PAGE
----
The ‘Madness’ of Copenhagen: El Watan, Algeria

The narrative on the Copenhagen climate summit coming out of the developing world might be summarized this way: on the one hand you have the destiny of the planet as a whole, and on the other, the capitalist financial system. Which is more important to save? The vast majority of comment in the third world finds the sum spent on Western bankers to be obscene when compared to the resources offered at Copenhagen to protect life on earth.

According to Ali Bahmane of Algeria’s El Watan:

“The rescue of the financial system that underpins economic liberalism seems to have become more important than saving the planet itself. This is the historic limitation of the Copenhagen Summit: the mighty of this world have neither the capacity nor the will to change the course of history, convinced as they are that the absolute and perpetual pursuit of profit is still the only path likely to lead the human species toward well being and happiness. The collapse of the communist bloc and the spectacular turnabouts of China and Russia comfort them in their convictions. Such blindness leads directly, in the near term, to the planetary loss of millions of plant and animal species and the submergence of large amounts of land, resulting in millions of refugees and dead; and in the medium term (the end of the century?), to the outright extinction of all life on earth.”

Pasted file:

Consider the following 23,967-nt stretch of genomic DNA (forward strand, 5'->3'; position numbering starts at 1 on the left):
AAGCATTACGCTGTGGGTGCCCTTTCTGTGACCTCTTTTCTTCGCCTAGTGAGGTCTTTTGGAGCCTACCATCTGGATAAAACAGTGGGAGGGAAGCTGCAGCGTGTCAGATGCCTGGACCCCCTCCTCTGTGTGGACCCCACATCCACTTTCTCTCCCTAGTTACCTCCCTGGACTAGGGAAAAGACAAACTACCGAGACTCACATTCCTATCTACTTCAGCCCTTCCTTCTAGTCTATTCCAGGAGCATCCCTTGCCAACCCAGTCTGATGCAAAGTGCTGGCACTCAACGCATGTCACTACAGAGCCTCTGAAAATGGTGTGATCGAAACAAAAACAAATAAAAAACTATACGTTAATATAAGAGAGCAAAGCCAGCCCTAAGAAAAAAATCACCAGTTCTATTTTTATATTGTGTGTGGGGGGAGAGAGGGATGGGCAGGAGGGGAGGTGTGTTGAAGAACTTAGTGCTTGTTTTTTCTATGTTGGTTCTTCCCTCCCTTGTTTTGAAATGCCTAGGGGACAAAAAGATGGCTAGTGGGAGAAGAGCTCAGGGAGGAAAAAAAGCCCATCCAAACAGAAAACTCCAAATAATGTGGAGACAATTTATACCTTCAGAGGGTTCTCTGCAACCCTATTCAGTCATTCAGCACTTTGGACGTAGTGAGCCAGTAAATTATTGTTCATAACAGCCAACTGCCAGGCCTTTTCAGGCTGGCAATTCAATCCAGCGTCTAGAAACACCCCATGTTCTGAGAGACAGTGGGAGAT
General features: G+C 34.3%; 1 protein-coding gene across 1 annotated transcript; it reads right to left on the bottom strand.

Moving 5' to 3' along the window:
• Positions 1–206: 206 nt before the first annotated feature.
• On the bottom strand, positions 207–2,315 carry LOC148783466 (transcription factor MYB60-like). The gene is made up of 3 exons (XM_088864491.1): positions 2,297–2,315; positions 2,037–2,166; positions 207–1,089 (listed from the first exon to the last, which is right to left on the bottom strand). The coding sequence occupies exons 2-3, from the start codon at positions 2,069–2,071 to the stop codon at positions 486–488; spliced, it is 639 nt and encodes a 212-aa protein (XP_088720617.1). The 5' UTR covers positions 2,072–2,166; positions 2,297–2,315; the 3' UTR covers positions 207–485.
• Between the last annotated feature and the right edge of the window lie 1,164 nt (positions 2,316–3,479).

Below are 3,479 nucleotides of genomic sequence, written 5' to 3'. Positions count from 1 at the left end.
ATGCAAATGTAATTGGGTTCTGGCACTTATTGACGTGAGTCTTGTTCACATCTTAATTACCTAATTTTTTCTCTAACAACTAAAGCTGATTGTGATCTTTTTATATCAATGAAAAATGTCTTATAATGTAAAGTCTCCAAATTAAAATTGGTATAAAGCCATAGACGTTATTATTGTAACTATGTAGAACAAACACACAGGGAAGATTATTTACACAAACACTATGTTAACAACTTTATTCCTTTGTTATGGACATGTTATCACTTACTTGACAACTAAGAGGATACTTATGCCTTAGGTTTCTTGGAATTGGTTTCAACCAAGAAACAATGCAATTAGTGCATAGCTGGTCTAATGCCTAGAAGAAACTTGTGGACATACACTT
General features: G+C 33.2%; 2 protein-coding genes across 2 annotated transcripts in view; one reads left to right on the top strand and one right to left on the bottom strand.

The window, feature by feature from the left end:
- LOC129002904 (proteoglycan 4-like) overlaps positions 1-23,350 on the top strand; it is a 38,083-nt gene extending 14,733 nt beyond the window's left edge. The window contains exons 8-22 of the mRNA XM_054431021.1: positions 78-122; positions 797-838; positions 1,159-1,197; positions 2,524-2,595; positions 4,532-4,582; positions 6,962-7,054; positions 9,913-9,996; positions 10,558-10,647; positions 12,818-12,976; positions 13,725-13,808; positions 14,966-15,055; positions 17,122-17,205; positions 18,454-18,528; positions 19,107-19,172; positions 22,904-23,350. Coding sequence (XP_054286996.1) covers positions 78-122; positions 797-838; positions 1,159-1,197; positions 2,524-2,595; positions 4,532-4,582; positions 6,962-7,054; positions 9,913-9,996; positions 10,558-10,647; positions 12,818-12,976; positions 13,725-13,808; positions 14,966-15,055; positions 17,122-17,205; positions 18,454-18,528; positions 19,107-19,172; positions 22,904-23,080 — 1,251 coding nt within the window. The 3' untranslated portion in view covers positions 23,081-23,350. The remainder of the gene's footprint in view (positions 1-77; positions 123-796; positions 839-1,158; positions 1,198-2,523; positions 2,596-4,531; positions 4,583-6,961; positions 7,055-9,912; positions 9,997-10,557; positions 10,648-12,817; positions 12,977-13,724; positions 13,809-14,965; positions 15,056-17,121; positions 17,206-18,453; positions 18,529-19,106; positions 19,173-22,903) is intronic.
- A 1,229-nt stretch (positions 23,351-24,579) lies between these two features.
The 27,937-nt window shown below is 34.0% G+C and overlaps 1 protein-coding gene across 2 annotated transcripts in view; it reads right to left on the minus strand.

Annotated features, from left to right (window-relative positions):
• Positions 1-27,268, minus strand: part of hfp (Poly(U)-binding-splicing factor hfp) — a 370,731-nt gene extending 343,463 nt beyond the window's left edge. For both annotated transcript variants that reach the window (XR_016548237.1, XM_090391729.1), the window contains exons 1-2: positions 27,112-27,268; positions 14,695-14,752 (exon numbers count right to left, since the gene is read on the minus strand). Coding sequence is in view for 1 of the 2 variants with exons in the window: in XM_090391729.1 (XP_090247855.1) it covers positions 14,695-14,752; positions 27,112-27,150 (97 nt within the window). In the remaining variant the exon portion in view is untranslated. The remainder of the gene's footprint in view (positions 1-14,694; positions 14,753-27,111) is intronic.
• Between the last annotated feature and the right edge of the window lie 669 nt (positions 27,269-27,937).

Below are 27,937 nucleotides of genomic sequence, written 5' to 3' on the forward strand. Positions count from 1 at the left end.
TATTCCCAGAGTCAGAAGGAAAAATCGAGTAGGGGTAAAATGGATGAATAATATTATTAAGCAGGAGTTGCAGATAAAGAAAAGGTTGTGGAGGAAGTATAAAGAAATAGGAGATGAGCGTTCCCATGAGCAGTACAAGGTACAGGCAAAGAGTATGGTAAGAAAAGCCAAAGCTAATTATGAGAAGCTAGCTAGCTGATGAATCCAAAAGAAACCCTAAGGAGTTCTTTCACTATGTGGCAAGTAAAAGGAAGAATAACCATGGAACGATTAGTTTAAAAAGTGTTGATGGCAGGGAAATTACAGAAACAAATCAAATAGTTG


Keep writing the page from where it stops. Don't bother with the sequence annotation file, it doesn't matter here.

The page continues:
By Ali Bahmane

Translated By Lisa Cabral

December 18, 2009

Algeria – El Watan – Original Article (French)

Everything leads one to believe that Copenhagen will leave behind a bitter taste – particularly for those who nursed the illusion that the grave environmental peril that imminently menaces the planet would suffice to transcend ideology or the selfishness of the well-off.

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Author: WILLIAM KERN (Worldmeets.US)

Founder and Managing Editor of Worldmeets.US

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1 Comment

  1. Kind of a metaphor for the greater human paradox itself – that we would concern ourselves more with saving a bunch of money shufflers than with the welfare of our plantetary home. Not such a bright species when all is said and done.

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